Rishi Sunak has been UK chancellor for barely two years but has had to deal with a coronavirus crisis and now Russia’s invasion of Ukraine — which are fuelling a cost of living crisis at home.
The chancellor had hoped to move towards one Budget a year with a Spring Statement that merely updated economic and public finance forecasts and floated some medium-term ideas for tax changes that required formal consultation.
Even a few weeks ago that was still Sunak’s strategy for Wednesday’s statement, but the war in Ukraine has disrupted that. Instead, he will now face significantly changed economic forecasts and huge pressure to insulate UK families from the inflationary forces that the war has unleashed.
Here are five things to look out for in the Spring Statement.
The stagflationary shock
The Office for Budget Responsibility has learnt from its failure to use up-to-date data in the October Budget. This time it closed its forecast on March 2, taking account of financial and commodity market movements in the first week of Russia’s invasion. The figures will be an accurate attempt to describe the economic effects of the crisis.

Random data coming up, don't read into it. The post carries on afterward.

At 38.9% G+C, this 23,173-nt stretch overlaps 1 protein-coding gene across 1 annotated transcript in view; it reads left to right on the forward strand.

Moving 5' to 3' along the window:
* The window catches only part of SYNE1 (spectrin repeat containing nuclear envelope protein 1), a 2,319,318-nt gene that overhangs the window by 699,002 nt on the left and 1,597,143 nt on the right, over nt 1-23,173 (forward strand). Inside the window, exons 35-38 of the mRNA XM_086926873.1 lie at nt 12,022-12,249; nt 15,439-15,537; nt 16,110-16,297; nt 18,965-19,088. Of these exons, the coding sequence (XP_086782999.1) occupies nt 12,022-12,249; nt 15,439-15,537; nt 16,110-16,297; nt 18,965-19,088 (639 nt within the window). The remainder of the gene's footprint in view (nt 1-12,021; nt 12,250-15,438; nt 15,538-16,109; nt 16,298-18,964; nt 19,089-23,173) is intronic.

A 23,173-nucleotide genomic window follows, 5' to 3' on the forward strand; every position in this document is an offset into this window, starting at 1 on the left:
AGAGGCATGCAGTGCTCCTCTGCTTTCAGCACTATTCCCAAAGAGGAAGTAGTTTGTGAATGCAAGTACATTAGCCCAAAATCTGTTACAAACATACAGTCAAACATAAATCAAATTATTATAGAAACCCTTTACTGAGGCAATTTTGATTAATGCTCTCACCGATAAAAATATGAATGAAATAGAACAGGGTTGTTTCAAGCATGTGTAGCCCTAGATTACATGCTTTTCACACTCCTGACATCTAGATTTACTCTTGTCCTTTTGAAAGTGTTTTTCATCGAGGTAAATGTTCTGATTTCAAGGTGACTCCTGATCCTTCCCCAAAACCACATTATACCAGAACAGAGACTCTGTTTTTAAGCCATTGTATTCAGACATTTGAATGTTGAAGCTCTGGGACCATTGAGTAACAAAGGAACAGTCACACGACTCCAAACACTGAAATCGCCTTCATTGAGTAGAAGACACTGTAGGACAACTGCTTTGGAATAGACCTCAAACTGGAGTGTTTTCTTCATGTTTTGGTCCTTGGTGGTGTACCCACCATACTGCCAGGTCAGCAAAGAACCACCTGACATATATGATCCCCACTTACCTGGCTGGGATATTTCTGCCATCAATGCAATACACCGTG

Practically, the impact will be a much higher inflation forecast than the peak 5 per cent the fiscal watchdog envisaged in October; a peak much closer to 10 per cent is now expected, with the exact figure dependent on the gas and electricity price forecasts the OBR adopts.
This, it will say, will severely squeeze household incomes, lowering real growth significantly from the 6.5 per cent for 2022 it expected in October to closer to 4 per cent. Part of this change reflects a stronger economic performance last year, leaving less room for recovery, but it also reflects the financial pain households will suffer.
The fiscal watchdog will say, however, that wage growth will be stronger and unemployment has been better than it expected, so the cash size of the economy — including domestic inflation and growth — will be revised higher.
Improved public finances
Officials strongly suggest the forecast for government borrowing will be improved, despite low growth and high inflation.